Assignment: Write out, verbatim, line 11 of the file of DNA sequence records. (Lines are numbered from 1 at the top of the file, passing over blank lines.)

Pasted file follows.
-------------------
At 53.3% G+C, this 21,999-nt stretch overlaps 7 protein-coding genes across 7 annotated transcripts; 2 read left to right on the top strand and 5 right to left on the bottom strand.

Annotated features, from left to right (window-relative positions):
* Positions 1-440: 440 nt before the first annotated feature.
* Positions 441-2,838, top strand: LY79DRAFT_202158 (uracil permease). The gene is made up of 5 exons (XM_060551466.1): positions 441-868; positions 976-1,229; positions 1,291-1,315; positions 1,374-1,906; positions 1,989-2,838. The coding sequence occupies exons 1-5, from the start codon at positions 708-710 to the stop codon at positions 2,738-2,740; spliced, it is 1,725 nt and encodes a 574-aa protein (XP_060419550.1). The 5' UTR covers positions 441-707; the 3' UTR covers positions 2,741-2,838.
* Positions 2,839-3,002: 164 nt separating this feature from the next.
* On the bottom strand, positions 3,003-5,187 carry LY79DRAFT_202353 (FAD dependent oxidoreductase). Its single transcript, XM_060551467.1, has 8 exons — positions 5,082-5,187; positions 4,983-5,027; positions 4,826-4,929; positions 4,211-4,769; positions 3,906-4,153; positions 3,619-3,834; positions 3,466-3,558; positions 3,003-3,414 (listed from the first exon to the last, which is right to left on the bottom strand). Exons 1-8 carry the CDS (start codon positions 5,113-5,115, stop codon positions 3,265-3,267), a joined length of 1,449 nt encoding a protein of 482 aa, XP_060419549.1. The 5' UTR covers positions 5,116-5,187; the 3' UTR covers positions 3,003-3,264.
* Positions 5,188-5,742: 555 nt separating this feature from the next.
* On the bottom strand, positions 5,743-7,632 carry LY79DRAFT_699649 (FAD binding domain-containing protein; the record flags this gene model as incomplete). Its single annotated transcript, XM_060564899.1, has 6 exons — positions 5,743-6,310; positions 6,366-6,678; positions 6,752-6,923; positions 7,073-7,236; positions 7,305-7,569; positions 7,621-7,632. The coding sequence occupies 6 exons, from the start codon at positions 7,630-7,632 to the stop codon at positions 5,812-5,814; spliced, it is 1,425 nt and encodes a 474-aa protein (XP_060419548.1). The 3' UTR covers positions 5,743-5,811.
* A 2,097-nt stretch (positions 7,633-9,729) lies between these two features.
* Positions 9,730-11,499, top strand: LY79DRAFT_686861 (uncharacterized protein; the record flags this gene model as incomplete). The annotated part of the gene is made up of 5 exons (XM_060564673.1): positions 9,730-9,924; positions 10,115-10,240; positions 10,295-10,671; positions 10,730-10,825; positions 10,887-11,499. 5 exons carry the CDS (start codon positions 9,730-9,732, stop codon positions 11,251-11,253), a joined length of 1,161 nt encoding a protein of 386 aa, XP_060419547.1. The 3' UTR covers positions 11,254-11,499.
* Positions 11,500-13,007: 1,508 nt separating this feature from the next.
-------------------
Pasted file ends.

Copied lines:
* Positions 11,500-13,007: 1,508 nt separating this feature from the next.